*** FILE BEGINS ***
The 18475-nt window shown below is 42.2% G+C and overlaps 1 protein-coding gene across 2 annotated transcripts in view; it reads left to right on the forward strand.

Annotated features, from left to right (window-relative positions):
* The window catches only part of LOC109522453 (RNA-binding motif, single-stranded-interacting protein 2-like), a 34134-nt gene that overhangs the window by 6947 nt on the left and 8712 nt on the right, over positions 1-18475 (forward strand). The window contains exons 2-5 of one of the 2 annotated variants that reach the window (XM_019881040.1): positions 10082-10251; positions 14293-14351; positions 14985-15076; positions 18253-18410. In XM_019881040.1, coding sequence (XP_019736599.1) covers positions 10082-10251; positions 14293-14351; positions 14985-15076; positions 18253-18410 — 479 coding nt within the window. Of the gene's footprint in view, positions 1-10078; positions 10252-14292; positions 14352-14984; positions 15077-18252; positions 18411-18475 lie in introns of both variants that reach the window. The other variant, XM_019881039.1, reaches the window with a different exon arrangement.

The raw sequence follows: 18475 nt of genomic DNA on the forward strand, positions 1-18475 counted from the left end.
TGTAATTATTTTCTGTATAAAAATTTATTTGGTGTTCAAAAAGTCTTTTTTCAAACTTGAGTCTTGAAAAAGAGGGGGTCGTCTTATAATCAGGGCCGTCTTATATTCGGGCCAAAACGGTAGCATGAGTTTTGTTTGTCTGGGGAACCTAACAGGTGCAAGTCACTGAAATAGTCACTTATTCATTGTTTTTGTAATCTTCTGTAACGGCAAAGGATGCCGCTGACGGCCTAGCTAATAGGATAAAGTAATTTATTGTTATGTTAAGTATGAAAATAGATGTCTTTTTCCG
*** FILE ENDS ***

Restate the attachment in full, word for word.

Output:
The 18475-nt window shown below is 42.2% G+C and overlaps 1 protein-coding gene across 2 annotated transcripts in view; it reads left to right on the forward strand.

Annotated features, from left to right (window-relative positions):
* The window catches only part of LOC109522453 (RNA-binding motif, single-stranded-interacting protein 2-like), a 34134-nt gene that overhangs the window by 6947 nt on the left and 8712 nt on the right, over positions 1-18475 (forward strand). The window contains exons 2-5 of one of the 2 annotated variants that reach the window (XM_019881040.1): positions 10082-10251; positions 14293-14351; positions 14985-15076; positions 18253-18410. In XM_019881040.1, coding sequence (XP_019736599.1) covers positions 10082-10251; positions 14293-14351; positions 14985-15076; positions 18253-18410 — 479 coding nt within the window. Of the gene's footprint in view, positions 1-10078; positions 10252-14292; positions 14352-14984; positions 15077-18252; positions 18411-18475 lie in introns of both variants that reach the window. The other variant, XM_019881039.1, reaches the window with a different exon arrangement.

The raw sequence follows: 18475 nt of genomic DNA on the forward strand, positions 1-18475 counted from the left end.
TGTAATTATTTTCTGTATAAAAATTTATTTGGTGTTCAAAAAGTCTTTTTTCAAACTTGAGTCTTGAAAAAGAGGGGGTCGTCTTATAATCAGGGCCGTCTTATATTCGGGCCAAAACGGTAGCATGAGTTTTGTTTGTCTGGGGAACCTAACAGGTGCAAGTCACTGAAATAGTCACTTATTCATTGTTTTTGTAATCTTCTGTAACGGCAAAGGATGCCGCTGACGGCCTAGCTAATAGGATAAAGTAATTTATTGTTATGTTAAGTATGAAAATAGATGTCTTTTTCCG